At least 13 journalists were killed in Afghanistan in 2016, the report by the watchdog stated. Photograph: (AFP)
A report by the Afghan Journalists' Safety Committee said 2016 was the deadliest year for journalists in Afghanistan
At least 13 journalists were killed in Afghanistan in 2016 — the deadliest year on record for journalists in the country and making it the second-most dangerous for reporters in the world after Syria.
A report by the Afghan Journalists' Safety Committee (AJSC), released on Thursday, also said the Taliban was behind at least 10 of the deaths.
"This increase in violence against journalists has turned Afghanistan into the second most dangerous country for journalists in the world, after Syria," Najib Sharifi, chairman of the committee, told reporters on Thursday.
The report noted that a shift in the Taliban's policy towards the media was the "main driver of the increase in the level of threats and deadly violence against journalists".
In January last year, seven employees of popular TV channel Tolo, often critical of the insurgents, were killed in a Taliban suicide bombing in Kabul in what the militant group said was revenge for "spreading propaganda" against them.
It was the first major attack on an Afghan media organisation since the Taliban were ousted from power in 2001 and spotlighted the dangers faced by media workers in Afghanistan as the security situation worsens amid a growing wave of militant attacks.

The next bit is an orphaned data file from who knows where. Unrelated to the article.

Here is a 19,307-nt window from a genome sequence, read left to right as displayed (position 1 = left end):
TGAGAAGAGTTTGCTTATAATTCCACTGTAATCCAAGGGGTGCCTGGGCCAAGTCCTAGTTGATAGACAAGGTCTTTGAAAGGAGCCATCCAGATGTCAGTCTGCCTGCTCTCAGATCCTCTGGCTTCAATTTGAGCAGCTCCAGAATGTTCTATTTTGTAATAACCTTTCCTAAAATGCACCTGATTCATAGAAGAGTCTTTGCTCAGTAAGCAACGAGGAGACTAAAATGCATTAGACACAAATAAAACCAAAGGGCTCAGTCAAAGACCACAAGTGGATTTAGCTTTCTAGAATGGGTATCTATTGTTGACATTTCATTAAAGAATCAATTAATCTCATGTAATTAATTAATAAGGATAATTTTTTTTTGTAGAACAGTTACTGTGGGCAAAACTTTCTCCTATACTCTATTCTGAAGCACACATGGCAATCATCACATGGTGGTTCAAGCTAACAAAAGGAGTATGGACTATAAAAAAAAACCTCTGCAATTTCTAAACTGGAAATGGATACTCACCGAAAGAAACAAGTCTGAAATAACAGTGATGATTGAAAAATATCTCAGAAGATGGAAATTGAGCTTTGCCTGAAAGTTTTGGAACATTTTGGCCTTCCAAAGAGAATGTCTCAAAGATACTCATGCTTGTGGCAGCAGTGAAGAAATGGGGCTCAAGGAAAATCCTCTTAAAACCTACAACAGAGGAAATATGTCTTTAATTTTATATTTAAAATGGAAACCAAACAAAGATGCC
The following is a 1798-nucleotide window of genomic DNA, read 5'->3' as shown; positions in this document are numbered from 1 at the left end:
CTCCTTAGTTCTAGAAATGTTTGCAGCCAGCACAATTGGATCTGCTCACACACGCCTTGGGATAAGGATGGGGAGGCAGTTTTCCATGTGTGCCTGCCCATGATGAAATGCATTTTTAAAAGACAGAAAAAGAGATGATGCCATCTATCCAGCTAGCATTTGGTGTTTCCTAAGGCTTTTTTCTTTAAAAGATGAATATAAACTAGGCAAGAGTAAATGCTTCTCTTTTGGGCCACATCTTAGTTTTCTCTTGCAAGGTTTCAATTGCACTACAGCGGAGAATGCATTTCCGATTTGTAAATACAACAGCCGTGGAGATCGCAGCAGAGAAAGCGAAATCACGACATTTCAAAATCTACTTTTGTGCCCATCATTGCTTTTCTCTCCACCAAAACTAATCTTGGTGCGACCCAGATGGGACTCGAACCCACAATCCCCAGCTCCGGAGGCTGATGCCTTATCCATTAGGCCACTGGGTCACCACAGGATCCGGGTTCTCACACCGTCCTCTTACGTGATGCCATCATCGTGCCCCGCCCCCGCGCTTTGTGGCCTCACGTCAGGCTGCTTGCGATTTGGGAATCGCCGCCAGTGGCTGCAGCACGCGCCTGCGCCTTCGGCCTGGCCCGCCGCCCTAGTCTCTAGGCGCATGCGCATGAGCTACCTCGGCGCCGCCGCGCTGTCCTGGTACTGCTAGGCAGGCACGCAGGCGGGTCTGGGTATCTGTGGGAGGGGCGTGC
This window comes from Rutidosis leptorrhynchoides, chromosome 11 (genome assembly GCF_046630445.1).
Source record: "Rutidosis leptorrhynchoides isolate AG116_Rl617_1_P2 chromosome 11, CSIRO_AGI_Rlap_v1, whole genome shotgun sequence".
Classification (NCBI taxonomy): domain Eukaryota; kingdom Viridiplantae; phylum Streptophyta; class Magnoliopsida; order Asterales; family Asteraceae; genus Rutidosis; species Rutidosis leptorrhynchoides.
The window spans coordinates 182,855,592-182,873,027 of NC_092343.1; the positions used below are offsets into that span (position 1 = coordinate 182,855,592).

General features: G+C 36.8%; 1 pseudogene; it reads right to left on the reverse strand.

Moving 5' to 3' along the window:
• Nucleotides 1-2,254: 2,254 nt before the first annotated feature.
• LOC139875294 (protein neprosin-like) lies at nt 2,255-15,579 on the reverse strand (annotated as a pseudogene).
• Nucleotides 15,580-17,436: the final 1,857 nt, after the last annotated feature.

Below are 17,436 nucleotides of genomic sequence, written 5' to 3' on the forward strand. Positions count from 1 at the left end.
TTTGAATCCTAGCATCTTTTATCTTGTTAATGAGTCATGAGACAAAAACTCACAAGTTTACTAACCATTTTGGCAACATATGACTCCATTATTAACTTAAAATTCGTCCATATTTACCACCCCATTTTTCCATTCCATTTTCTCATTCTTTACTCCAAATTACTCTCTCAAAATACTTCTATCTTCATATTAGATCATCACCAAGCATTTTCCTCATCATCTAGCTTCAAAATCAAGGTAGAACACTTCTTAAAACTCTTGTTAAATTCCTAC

In June, American journalist David Gilkey and his Afghan translator were killed in a rocket attack by the Taliban in southern Helmand province.
'101 cases of violence against media, government forces responsible for most'
The committee also found 101 cases of violence against the media in 2016, a 38 per cent increase from 2015. It said the figures highlighted the threat faced by a media workers who put their lives on the line to report events in their war-torn country.
The report also said that a majority of the violent incidents against journalists were carried out by government forces, with the European Union criticising the "alarming" trend.
"The government should do its utmost to bring perpetrators of threats, attacks and killing of journalists to justice," the EU delegation to Afghanistan said in a statement.
Twenty-eight journalists and media workers have been killed in the past five years in Afghanistan, the report stated.
(WION with inputs from AFP)